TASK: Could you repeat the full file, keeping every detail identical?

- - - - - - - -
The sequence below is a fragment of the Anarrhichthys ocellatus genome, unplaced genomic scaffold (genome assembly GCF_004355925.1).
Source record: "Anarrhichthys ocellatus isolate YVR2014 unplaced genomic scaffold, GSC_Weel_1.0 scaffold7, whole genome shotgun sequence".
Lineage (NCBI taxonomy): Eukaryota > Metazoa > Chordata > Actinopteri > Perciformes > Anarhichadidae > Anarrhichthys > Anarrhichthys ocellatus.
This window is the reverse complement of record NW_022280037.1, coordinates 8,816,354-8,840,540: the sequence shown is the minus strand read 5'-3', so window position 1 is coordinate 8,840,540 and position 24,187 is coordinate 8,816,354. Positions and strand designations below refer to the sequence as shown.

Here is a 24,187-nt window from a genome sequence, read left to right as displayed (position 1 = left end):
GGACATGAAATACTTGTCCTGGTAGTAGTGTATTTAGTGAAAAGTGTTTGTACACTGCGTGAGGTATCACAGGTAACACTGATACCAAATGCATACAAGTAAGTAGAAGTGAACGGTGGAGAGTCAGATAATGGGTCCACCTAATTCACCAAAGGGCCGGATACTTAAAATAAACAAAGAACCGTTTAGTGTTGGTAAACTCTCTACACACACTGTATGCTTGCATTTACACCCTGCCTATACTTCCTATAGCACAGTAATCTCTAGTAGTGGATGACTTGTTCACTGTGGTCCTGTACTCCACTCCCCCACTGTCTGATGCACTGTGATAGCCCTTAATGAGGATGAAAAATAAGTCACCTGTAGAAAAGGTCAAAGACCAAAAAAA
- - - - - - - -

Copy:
The sequence below is a fragment of the Anarrhichthys ocellatus genome, unplaced genomic scaffold (genome assembly GCF_004355925.1).
Source record: "Anarrhichthys ocellatus isolate YVR2014 unplaced genomic scaffold, GSC_Weel_1.0 scaffold7, whole genome shotgun sequence".
Lineage (NCBI taxonomy): Eukaryota > Metazoa > Chordata > Actinopteri > Perciformes > Anarhichadidae > Anarrhichthys > Anarrhichthys ocellatus.
This window is the reverse complement of record NW_022280037.1, coordinates 8,816,354-8,840,540: the sequence shown is the minus strand read 5'-3', so window position 1 is coordinate 8,840,540 and position 24,187 is coordinate 8,816,354. Positions and strand designations below refer to the sequence as shown.

Here is a 24,187-nt window from a genome sequence, read left to right as displayed (position 1 = left end):
GGACATGAAATACTTGTCCTGGTAGTAGTGTATTTAGTGAAAAGTGTTTGTACACTGCGTGAGGTATCACAGGTAACACTGATACCAAATGCATACAAGTAAGTAGAAGTGAACGGTGGAGAGTCAGATAATGGGTCCACCTAATTCACCAAAGGGCCGGATACTTAAAATAAACAAAGAACCGTTTAGTGTTGGTAAACTCTCTACACACACTGTATGCTTGCATTTACACCCTGCCTATACTTCCTATAGCACAGTAATCTCTAGTAGTGGATGACTTGTTCACTGTGGTCCTGTACTCCACTCCCCCACTGTCTGATGCACTGTGATAGCCCTTAATGAGGATGAAAAATAAGTCACCTGTAGAAAAGGTCAAAGACCAAAAAAA